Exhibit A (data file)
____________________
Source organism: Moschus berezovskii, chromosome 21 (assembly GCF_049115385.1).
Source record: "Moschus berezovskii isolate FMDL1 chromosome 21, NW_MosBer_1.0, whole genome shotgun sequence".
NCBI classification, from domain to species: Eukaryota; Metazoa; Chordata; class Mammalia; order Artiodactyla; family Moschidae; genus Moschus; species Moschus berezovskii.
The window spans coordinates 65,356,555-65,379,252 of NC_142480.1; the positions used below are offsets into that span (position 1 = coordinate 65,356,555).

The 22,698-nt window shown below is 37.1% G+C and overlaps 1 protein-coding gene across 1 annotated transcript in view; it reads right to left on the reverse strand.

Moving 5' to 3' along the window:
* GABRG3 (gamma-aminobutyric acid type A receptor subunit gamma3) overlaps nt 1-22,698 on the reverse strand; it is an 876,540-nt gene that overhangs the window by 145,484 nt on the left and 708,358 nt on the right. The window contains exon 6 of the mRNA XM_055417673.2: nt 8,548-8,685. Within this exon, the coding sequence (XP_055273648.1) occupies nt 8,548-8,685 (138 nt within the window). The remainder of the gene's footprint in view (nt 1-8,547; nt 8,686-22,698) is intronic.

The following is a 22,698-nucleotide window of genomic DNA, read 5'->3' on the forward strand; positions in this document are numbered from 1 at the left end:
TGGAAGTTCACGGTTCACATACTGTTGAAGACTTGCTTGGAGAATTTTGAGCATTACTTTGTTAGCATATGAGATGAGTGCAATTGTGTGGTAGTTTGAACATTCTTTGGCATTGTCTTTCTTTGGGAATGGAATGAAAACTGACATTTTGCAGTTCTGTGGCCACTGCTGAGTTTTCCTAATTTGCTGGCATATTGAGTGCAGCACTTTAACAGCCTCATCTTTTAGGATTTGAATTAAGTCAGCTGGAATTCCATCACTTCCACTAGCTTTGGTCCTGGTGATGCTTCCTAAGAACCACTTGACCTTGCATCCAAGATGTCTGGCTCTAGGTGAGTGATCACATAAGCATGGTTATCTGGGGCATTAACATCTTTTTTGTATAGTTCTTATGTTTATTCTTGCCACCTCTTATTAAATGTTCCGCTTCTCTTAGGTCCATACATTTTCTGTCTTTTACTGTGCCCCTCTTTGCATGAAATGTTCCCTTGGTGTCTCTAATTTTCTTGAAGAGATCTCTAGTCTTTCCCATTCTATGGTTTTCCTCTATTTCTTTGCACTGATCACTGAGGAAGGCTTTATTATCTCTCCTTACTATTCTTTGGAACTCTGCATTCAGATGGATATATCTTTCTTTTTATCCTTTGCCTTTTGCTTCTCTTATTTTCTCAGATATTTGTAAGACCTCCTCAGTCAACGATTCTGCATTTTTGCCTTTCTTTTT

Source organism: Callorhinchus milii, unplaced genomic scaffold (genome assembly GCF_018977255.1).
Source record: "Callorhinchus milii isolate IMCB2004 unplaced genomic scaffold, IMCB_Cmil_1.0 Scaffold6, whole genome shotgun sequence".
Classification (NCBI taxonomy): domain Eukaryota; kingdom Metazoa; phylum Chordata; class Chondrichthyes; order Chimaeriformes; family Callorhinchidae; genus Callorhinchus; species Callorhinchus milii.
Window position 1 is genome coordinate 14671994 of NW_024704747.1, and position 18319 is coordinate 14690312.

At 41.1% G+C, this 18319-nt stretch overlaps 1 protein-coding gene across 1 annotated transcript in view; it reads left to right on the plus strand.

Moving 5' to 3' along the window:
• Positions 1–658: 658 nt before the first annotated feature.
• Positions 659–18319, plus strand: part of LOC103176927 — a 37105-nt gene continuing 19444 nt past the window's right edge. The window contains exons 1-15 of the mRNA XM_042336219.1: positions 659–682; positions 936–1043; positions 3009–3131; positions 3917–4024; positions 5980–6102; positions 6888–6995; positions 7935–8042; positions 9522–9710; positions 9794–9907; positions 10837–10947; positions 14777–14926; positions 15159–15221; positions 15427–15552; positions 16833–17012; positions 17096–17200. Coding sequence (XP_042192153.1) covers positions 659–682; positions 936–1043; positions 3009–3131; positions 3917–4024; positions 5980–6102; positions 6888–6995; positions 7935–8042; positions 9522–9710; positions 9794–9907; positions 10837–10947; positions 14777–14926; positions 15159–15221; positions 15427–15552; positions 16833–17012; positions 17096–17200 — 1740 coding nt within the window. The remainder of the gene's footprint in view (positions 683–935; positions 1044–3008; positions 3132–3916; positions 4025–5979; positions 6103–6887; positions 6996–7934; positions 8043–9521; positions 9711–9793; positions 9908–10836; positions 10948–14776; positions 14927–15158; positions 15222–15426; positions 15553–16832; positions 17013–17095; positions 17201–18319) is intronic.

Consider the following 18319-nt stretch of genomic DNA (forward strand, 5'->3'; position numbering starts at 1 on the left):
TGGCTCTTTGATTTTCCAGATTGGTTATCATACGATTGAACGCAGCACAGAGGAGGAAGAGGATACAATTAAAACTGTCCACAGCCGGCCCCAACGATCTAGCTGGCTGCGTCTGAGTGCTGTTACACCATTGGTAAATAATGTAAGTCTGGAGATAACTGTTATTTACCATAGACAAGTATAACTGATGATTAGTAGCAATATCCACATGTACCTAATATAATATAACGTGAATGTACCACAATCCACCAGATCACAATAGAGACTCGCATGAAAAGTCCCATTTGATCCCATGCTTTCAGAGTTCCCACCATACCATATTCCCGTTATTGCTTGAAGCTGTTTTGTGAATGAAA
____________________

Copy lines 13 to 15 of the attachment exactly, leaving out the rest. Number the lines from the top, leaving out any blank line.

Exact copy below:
Window position 1 is genome coordinate 14671994 of NW_024704747.1, and position 18319 is coordinate 14690312.

At 41.1% G+C, this 18319-nt stretch overlaps 1 protein-coding gene across 1 annotated transcript in view; it reads left to right on the plus strand.

Moving 5' to 3' along the window: